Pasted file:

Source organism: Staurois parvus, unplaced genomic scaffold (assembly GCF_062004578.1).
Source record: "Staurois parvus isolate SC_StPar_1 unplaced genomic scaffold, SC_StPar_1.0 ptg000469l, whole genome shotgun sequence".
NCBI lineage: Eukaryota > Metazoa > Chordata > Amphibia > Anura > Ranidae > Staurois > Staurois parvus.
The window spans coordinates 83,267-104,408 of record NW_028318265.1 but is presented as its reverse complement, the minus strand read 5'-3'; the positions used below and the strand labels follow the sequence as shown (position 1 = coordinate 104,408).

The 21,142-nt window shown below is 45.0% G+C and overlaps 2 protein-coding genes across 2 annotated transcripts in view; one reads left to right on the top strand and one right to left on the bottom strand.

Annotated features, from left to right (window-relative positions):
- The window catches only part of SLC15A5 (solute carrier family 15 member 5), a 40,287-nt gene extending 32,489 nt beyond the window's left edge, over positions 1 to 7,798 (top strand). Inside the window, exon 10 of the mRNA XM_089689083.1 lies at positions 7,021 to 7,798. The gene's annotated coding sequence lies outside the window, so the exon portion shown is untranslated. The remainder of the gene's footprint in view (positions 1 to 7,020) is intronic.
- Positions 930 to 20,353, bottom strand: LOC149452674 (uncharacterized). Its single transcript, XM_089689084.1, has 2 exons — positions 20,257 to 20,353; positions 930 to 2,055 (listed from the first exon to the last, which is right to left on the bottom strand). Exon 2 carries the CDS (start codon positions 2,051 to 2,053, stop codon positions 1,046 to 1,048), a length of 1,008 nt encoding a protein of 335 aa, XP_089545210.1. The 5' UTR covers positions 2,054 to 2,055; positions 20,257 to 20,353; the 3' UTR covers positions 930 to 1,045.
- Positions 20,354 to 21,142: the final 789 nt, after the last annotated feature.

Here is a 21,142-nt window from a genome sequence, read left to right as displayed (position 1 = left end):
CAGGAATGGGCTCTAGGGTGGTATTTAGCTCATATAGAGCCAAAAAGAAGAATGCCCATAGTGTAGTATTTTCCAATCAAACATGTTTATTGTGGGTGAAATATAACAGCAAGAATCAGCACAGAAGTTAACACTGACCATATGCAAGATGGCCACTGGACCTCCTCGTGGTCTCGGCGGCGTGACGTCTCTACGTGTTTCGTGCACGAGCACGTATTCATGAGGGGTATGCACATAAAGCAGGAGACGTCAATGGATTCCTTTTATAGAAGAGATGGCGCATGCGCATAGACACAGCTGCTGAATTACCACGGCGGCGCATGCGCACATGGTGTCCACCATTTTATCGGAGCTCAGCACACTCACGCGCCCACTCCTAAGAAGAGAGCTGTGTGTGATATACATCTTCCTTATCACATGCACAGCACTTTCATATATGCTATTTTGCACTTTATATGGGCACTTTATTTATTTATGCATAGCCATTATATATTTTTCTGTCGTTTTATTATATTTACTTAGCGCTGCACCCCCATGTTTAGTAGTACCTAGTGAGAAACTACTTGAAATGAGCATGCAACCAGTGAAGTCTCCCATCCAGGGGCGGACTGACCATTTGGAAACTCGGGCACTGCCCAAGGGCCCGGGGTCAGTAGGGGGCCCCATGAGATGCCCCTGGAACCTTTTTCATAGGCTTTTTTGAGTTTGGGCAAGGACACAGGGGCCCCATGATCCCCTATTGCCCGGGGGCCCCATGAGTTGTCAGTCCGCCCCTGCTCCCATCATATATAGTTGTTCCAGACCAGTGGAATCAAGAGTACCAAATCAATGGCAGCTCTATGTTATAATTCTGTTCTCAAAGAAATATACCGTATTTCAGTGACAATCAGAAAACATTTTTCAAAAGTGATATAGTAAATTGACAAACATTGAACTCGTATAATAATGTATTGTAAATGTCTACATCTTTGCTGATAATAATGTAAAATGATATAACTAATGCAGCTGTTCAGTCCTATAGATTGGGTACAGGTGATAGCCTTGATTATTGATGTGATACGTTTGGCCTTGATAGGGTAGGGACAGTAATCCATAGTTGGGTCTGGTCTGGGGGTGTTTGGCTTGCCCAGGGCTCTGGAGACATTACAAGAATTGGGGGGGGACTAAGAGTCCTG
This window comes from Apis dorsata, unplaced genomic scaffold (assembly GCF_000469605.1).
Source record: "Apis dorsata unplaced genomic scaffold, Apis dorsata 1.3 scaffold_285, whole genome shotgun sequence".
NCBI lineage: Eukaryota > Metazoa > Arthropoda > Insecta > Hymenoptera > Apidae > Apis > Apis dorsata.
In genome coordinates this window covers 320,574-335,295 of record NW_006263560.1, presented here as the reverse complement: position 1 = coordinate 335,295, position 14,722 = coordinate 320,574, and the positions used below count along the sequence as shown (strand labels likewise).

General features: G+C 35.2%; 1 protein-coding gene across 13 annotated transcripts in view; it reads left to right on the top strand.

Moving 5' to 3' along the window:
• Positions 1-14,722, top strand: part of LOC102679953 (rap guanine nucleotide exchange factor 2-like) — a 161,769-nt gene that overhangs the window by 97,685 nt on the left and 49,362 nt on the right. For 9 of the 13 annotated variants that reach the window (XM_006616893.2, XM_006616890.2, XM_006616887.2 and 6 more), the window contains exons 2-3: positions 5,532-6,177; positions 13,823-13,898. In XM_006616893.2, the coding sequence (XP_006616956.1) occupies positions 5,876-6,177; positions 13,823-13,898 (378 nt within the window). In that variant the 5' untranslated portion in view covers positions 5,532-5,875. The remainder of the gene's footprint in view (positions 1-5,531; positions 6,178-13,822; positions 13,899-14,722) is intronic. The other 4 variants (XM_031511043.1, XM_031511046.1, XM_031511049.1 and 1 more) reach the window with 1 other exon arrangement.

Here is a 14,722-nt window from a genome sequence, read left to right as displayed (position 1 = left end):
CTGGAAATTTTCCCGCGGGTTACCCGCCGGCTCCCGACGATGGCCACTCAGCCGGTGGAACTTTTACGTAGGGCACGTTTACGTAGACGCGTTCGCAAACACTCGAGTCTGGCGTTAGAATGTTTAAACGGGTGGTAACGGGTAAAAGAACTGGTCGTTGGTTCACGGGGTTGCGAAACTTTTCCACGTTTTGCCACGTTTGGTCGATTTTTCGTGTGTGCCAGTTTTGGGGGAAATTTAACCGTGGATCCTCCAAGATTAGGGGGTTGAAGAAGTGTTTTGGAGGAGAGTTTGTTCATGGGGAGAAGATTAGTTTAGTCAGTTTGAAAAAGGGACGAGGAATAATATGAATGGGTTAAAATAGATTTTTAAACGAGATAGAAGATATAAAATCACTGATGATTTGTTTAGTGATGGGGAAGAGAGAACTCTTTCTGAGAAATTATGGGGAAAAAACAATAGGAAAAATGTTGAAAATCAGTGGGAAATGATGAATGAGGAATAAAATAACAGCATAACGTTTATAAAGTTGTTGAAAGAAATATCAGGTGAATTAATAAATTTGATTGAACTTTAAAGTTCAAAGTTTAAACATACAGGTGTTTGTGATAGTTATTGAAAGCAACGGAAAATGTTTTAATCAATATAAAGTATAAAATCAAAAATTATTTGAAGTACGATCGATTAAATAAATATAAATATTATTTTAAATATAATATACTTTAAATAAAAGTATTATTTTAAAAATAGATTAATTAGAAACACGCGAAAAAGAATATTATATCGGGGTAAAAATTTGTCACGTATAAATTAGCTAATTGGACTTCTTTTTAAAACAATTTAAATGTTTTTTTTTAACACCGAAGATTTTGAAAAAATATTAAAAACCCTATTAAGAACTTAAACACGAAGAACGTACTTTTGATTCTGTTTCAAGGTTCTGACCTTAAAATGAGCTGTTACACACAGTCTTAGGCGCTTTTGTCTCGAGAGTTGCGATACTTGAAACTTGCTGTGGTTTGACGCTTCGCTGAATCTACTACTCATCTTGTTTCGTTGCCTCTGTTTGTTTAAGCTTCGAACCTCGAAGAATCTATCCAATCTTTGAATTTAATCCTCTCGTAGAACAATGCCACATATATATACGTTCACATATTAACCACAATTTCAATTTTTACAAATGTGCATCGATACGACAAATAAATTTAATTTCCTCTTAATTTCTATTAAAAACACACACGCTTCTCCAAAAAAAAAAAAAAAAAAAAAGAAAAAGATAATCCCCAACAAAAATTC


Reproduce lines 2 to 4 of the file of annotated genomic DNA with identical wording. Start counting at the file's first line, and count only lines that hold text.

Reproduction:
Source record: "Staurois parvus isolate SC_StPar_1 unplaced genomic scaffold, SC_StPar_1.0 ptg000469l, whole genome shotgun sequence".
NCBI lineage: Eukaryota > Metazoa > Chordata > Amphibia > Anura > Ranidae > Staurois > Staurois parvus.
The window spans coordinates 83,267-104,408 of record NW_028318265.1 but is presented as its reverse complement, the minus strand read 5'-3'; the positions used below and the strand labels follow the sequence as shown (position 1 = coordinate 104,408).